Breast cancer: the early risers would be less at risk

According to the findings of a new scientific study, women are more in the morning than in the evening they are less likely to suffer from breast cancer than others.

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Sleepers and early risers would not have the same risk of breast cancer. This is certainly what researchers from the University of Bristol (United Kingdom) have discovered, after conducting a scientific study of all that is most serious.

Presented at a conference of the British Institute Against Cancer (NCRI) in Glasgow, early women would have a Breast cancer risk reduced by 40% compared to women called "night owls", who go to bed late and get up later, or are more active in the evening than in the morning.

The study suggests that our internal clock, or circadian rhythm, can play a role in our chances of having breast cancer.

To reach this conclusion, the scientists used a method called "Mendelian Randomization"It is about using genetic variants related to potential risk factors, in this case the circadian rhythm, to determine whether or not there is a correlation between it and a disease, in this case breast cancer. more reliable than other methods of observation, since it is based on genetic variants and avoids distortions of environmental factors.

The study was conducted on data from 180,215 women in the British Biobank project and 228,951 women who participated in a breast cancer study across the entire genome conducted by the Breast Cancer Association (BCAC) consortium. 314 variants related to circadian rhythm were analyzed.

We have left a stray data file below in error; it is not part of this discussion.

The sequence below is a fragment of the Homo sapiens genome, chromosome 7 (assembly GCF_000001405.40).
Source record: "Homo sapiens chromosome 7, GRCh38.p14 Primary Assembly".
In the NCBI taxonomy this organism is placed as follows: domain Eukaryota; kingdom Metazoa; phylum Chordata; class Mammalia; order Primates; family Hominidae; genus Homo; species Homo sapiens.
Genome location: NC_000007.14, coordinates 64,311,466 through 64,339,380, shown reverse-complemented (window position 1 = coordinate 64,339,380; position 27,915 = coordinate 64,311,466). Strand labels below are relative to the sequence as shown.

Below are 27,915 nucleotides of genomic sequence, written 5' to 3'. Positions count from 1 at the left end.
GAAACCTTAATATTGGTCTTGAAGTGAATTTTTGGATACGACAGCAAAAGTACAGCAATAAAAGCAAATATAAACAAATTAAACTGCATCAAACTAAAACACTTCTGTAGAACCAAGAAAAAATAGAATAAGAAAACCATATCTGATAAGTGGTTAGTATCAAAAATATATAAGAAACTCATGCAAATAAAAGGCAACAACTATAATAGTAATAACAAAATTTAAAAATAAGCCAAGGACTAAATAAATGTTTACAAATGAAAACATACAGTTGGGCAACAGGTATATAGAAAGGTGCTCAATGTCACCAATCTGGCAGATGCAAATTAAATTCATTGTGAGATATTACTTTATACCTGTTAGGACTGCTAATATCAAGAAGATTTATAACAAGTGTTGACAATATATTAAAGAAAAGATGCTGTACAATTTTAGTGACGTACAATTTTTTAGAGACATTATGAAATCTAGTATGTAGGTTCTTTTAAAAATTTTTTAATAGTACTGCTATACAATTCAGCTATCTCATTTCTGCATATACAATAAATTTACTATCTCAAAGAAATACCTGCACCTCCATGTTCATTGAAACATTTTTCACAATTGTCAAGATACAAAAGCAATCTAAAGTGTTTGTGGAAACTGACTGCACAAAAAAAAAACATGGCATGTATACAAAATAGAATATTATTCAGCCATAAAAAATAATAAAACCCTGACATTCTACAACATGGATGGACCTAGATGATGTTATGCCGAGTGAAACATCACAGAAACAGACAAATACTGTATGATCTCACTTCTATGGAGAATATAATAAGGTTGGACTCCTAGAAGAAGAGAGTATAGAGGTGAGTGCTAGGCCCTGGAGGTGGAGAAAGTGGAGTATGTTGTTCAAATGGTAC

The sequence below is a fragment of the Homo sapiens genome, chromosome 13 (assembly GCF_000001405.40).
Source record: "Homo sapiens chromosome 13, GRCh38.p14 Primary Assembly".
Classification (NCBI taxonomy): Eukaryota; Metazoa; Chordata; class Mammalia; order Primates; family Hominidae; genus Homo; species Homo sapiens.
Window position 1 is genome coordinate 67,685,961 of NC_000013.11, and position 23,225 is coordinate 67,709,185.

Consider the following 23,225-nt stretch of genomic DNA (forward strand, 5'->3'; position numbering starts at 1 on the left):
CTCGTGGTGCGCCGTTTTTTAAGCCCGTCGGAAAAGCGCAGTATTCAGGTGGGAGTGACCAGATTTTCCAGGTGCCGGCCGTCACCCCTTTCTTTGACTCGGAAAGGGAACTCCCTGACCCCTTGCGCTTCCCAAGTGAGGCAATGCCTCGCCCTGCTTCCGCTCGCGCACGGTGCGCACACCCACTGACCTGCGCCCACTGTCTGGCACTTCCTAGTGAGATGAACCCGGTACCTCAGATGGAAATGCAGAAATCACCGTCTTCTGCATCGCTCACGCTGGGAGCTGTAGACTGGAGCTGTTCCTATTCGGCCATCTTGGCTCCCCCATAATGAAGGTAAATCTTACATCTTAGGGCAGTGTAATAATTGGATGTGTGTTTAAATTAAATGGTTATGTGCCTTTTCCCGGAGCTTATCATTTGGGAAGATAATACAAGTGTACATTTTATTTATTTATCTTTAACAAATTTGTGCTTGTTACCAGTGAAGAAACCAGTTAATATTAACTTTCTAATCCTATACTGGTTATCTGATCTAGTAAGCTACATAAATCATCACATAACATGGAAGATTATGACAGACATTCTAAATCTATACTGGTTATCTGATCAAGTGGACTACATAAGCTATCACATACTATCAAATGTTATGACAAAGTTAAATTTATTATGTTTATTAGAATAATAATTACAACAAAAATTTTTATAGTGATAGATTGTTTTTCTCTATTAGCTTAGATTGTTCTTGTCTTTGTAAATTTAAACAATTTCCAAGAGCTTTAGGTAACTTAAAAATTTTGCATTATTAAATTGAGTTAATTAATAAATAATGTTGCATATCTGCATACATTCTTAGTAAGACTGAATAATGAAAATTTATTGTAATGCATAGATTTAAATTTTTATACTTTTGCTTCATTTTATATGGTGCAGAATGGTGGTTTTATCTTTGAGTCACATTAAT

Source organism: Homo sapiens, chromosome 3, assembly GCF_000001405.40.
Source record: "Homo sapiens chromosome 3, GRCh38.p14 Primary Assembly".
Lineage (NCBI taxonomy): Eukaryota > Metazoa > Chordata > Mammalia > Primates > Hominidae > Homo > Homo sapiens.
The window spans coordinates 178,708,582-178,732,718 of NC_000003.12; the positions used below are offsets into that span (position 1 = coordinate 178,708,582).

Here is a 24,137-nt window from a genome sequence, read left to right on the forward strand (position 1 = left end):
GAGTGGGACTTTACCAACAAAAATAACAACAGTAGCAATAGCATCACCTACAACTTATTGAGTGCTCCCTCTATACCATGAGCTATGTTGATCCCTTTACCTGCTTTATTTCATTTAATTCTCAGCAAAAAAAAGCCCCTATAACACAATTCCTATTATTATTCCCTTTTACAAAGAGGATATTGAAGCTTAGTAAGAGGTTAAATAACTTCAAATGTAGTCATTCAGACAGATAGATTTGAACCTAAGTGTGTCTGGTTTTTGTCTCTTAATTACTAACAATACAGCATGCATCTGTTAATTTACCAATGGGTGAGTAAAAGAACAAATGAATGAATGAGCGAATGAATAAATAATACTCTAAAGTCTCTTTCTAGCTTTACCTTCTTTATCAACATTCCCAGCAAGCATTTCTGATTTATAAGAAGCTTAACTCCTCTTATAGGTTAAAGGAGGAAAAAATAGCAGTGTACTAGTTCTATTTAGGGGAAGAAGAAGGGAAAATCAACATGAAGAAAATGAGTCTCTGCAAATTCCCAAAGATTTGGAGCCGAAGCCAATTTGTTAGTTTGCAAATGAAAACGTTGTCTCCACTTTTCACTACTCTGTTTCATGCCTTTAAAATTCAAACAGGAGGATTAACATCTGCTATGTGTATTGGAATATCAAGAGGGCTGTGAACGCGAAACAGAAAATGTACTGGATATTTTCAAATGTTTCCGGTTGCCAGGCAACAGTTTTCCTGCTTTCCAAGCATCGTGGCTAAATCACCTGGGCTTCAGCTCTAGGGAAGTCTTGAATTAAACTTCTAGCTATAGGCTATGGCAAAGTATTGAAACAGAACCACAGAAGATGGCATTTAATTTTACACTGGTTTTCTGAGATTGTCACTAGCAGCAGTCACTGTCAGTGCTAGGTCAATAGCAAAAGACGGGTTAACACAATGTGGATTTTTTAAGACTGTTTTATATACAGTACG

The intersection of data shows that scientists were able to observe a 40% lower risk of breast cancer for early birds than the risk of women late at night. It was also found that women who sleep more than 7 to 8 hours recommended an increase in risk of 20% per additional hour contract breast cancer.

A discovery that goes in the direction of observations related to night work

The data analysis concluded that about one in 100 "early morning" women will develop breast cancer, compared to two in 100 women in the evening group.

"We would like to continue the work to study the mechanisms behind these results, since the estimates obtained are based on questions related to morning or evening preferences and not to the question of whether people get up sooner or later at the end of the day."Said Rebecca Richmond, principal author of the study."In other words, changing your habits can not change your breast cancer risk, it may be more complex than that. However, the results of our study […] in line with the previous research that highlights the role played by night job isexposure to night light as to risk factors for breast cancer", Concluded the researcher.

Source: University of Bristol

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